Preparing for a testing interview. The Almighty A.Page (as I like to call him) gave away a secret nugget. He gave us one of his personal interview questions.

“How would you test this function?”
int rollDie()
{}//returns 1-6

The secret to this question is to understand what he is asking. Yes, you can do all the white/black box testing you want but it wont solve the real problem. The true problem here is that you need to test randomness. Furthermore, how random the function needs to be is dependent on who will use it. A casino will want true randomness and a board game may not be as specific. Understand the root problem of questions and bugs by stepping back and looking at the whole project. Check out Alan Pages section of the book Beautiful testing for a more in depth look at testing randomness.

Always, relate all testing to the customer. Software is useless if no one uses it. If customers aren’t happy they wont use it. Testing helps keep customers happy. The idea of a tester as a code grammar nazi or a non-technical Ui tester is going the way of the dodo. Roles like SDET at Microsoft and Amazon are becoming the norm. Even if you are a developer writing code for test and understanding testing is necessary for minimizing bugs and increasing software quality overall.

 

 

alan page, microsoft, software, testing, development, code, SDE, SDET

Attending a Windows 8 event on campus today. I am really excited to see what I will learn. I can even apply the hours to my job -Woopee!. Too bad I am salary….

Tara Walker is the host. I have been to many of her events and they are always insightful. A friend I met at a professional Windows 8 app lab is also presenting. Tony….I mean Michael Stark is presenting his collection of Data Apps and they are really interesting. He has a Drone Attack App that shows the Militaries drone strikes for the past year. Very Cool. Mike will also be at the Tampa USF Code/Bar Camp.

I came to this event to ask Tara about a form dialog similar to this but I learned that the UI standard prefers Flyouts. Like this.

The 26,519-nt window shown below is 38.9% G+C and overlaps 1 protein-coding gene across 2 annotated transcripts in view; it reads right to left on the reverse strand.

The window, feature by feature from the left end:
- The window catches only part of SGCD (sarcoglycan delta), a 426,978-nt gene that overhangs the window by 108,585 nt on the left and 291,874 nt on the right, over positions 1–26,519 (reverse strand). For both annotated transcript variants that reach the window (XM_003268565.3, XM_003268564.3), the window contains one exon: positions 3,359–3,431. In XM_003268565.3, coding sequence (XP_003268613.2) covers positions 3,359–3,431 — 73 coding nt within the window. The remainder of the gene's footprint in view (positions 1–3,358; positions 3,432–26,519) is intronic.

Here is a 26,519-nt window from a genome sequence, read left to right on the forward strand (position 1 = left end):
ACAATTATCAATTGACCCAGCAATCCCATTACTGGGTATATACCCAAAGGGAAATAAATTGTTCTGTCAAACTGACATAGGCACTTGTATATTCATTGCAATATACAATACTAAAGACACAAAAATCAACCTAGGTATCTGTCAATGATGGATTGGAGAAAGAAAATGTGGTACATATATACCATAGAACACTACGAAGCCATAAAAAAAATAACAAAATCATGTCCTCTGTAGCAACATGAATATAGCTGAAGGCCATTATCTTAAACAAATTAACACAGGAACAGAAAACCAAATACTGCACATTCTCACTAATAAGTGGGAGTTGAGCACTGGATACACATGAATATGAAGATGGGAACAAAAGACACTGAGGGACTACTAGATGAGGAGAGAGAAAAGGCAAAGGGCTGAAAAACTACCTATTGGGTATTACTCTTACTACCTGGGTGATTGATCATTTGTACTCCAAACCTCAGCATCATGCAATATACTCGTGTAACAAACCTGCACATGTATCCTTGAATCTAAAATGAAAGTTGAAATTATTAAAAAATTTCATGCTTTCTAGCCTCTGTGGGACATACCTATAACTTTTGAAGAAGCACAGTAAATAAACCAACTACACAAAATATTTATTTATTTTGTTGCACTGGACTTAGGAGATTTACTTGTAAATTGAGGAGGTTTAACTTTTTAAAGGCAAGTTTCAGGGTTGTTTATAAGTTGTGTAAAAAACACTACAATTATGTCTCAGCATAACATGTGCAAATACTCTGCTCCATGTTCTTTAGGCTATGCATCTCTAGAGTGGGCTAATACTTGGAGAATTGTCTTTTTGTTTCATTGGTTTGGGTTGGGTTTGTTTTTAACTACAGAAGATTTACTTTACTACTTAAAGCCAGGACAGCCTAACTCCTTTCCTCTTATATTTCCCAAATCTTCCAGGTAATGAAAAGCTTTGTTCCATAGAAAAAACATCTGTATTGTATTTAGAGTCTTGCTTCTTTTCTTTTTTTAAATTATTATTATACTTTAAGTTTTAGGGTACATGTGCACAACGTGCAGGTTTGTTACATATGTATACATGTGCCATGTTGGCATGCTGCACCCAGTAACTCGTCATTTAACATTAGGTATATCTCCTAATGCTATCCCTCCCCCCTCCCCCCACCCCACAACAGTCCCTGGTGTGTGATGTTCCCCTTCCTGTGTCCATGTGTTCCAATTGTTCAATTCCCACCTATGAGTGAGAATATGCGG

Mike and I will also be at the BarCamp/Code camp at USF.

 

 

 

Edit Rough notes:

Open source data source apps
Windows store submission sucks
Drone Attacks
911 call data sources
Start with a template.
        Reverse engineer it and replace the feed with local data
        Change colors
        Submit app
        Blend is for design
        Blend is a xaml designer. Xaml is improved xml
        App has to handle the connection to the internet properly
        Start progress ring and close when waiting on WCF
        
        
Government Socail app
    – Link to twitter with link to nuget
        – Use Linq to grab twitter info
        – Querying Sql server with WCF

 

http://usfwin8applabsession2.eventbrite.com/#

 

 

 

Sumo Software

About to start the tutorial for the facebook android SDK. It’s still in Beta but in the great words of Pimp C it’s looking “cleaner than a bi…”

Will keep this posted with some updates. Ran into some problems using the samples. You can find my QA solution here on Stack.

For a while there was one thing that bothered me about Windows 8 more than anything else. No start bar…. I have since gotten over that and adopted a new favorite Windows 8 rant. I hate that you can’t Debug a Windows 8 Metr….Store application in Visual Studio and easily return to development mode. There is a solution…sort of. Instead of running your app in the local machine run it on the simulator. This will allow you to preserve the context of Visual Studio and easily end debug.

Personally, I think that Visual studio should launch deugging applications in a manner that allows them to close instantly. Or that hitting Alt + F4 in a debugging app will return you to visual studio and not the Metro bar. Hopefully Microsoft has good reason and figures out a more elegant solution. All and all the simulator is really enjoyable to use.

Balsamiq: Ui dressing that tastes so good

I have used a handful of mockup applications. None are as easy, quick, and
Beautiful as Balsamiq. I hate paying for software but I couldn’t live without this application.

This is an example mock up done at USF for Android development. Photo available to be used elsewhere if link is posted back to this blog.

Credit: Sean Dunford, Hebron George, Nino Holmes
Special Thanks to Sumo Software for employing me and purchasing my copy of Balsamiq.

Hi all,

My name is Sean Dunford. I am a programmer and studying to be a Computer Engineer at the University of South Florida. I can’t contain all the things that go on in my brain, so I will keep copies of some things here. Hopefully this window into my synapses provides some enlightenment for someone else as well.

– Sean